What is meant by commodity ( commodity )? In general, the definition of a commodity is an item or product that can be traded for profit, or exchanged for other goods of equal value.
Another opinion says the meaning of a commodity is a real object that is relatively easy to trade, can be submitted physically, can be stored for a certain period of time, and can be exchanged with other products of the same type, which are traded by investors through the futures exchange.
According to the Big Indonesian Dictionary (KBBI), commodities are the main merchandise, commercial items; raw materials which can be classified according to their quality in accordance with international trade standards (coffee, corn, rice, wheat, rubber, etc.). Thus, a commodity is a primary trade item and other commercial items which can be traded as export-import products for profit.
The word “commodity” is adapted from the English ” commodity ” which etymologically comes from the French ” commodite ” which means something that is pleasant in quality and service.
This term began to be known and used in the 15th century in England where the word refers to a way to measure things precisely, such as; state or condition, quality, ability to produce something, and profit / added value.
Also read: Definition of Export
Types of Commodities
There are several types of commodities that are commonly traded on the futures exchange. Referring to the understanding of commodities, as for several types of commodities are as follows:
Energy commodities are all mining and exploration products that humans can use as fuel. Generally energy commodity products are traded internationally in barrels, tons and metric units.
Some of the products included in the types of energy commodities include;
- Natural gas
- Petroleum (light sweet crude oil and Brent crude oil)
Metal commodities are all products produced from mining that are metal in nature. These metal products can be divided into two types, namely:
- Precious metals (gold, silver, palladium and platinum)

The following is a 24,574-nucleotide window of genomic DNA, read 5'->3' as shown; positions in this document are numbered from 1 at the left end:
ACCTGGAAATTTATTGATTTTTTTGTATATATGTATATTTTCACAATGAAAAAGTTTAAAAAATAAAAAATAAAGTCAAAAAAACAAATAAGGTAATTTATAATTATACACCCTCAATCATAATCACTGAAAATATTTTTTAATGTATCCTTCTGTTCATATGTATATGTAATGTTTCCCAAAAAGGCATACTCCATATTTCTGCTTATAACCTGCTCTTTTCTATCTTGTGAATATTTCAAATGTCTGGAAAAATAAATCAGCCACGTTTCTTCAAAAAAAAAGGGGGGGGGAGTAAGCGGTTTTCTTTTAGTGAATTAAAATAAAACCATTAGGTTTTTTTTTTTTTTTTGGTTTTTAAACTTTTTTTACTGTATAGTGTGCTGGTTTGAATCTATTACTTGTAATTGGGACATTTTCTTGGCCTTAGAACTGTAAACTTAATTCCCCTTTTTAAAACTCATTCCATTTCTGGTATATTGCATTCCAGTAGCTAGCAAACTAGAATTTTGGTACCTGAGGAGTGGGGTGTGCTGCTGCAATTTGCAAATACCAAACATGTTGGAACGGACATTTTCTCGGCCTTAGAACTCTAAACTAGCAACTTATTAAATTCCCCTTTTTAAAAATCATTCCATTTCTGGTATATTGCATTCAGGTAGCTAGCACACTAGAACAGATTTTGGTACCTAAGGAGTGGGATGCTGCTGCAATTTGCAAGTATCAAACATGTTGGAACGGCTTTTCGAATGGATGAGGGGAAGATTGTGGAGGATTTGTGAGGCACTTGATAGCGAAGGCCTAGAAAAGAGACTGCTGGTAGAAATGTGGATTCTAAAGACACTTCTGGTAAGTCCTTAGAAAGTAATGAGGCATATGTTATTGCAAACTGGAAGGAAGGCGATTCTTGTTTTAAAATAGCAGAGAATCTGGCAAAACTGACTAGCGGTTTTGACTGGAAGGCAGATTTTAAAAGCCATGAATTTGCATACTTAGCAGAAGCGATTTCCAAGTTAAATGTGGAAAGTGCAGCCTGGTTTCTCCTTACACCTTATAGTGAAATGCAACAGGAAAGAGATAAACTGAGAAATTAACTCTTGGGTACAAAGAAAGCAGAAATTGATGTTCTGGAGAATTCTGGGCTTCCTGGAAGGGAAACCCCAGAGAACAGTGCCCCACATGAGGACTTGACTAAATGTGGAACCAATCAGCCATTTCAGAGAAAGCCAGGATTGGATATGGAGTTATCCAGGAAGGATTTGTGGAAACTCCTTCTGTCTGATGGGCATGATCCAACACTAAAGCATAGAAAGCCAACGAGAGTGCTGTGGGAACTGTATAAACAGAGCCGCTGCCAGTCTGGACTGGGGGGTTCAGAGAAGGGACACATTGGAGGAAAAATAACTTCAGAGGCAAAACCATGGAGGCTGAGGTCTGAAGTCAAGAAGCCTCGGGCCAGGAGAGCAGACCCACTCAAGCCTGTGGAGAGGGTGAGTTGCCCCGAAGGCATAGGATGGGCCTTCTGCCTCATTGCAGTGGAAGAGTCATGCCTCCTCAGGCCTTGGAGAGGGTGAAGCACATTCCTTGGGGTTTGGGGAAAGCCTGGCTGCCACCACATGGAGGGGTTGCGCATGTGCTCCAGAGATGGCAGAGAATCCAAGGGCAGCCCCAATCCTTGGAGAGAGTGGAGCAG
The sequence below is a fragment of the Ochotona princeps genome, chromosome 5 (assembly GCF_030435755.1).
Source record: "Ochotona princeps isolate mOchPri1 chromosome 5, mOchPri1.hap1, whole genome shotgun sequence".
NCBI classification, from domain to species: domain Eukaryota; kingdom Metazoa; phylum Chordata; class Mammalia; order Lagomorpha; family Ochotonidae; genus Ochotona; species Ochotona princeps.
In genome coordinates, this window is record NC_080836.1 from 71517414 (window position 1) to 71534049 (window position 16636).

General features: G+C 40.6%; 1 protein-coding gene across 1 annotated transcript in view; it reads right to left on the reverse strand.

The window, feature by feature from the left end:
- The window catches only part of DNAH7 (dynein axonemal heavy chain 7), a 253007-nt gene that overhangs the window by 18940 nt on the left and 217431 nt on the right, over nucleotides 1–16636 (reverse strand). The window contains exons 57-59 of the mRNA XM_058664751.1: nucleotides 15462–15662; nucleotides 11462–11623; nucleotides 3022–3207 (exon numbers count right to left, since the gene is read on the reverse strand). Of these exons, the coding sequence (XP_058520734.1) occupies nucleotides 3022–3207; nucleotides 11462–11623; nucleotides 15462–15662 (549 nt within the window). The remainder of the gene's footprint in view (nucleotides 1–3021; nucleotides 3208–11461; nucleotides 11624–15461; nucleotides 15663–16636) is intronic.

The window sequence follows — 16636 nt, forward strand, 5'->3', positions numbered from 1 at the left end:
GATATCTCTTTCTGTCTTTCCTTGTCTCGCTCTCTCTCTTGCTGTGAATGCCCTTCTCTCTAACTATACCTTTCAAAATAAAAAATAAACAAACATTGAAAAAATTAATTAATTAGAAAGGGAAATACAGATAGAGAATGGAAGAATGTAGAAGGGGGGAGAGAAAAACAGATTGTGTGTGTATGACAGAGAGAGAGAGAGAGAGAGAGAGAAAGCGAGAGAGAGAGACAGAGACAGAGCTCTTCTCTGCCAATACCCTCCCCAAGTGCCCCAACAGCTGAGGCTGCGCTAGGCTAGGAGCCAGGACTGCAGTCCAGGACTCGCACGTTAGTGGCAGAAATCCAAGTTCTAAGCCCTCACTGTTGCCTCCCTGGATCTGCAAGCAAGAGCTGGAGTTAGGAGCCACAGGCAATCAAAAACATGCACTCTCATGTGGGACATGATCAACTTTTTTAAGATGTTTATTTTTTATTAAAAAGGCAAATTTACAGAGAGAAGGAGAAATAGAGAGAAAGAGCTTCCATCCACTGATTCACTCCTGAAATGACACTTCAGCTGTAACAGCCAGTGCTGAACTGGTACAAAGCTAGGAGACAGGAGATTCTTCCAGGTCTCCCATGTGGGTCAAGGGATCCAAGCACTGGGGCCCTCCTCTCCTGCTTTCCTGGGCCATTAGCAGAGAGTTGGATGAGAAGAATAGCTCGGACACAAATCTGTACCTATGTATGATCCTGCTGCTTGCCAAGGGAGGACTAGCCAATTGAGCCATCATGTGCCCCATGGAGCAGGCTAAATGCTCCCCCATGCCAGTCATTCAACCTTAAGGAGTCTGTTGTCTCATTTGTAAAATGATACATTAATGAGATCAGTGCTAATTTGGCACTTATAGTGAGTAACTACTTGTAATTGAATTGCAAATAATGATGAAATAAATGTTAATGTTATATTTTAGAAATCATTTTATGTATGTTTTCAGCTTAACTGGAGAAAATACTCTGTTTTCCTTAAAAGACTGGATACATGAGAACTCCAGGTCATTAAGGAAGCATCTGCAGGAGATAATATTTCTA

- Industrial metals (tin, aluminum, copper, magnesium, cobalt, titanium, etc.).
Agricultural commodities are all products produced from agriculture and can be used to meet human needs. This type of commodity can be divided into two, namely;
- Agricultural products (corn, rice, soybeans, wheat, coffee, soybeans, etc.).
- Forestry products (rattan, cotton, palm, etc.).
- Animal Husbandry
Animal husbandry commodities are all products produced from livestock that are beneficial to humans. This type of livestock commodity can be divided into three, namely:
- Live animals (cows, pigs, chickens, fish, etc.).
- Meat, milk, eggs and others.
- Animal feed.
When viewed from its nature, in general commodities can be categorized into two types, namely:
- Hard commodities ( hard commodities) , which is a commodity where the products obtained from nature through mining activities or extraction (metals, petroleum, and others).
- Soft commodities ( soft commodities) , which is a commodity where the products derived from agricultural, livestock, and forestry (rice, corn, soybeans, wheat, rubber, beef, eggs, milk, and so forth.
Also read: Definition of Imports
In commodity trading, prices are determined by demand and supply in the commodity market. Fluctuations in commodity prices are one of the risks that must be faced in commodity trading.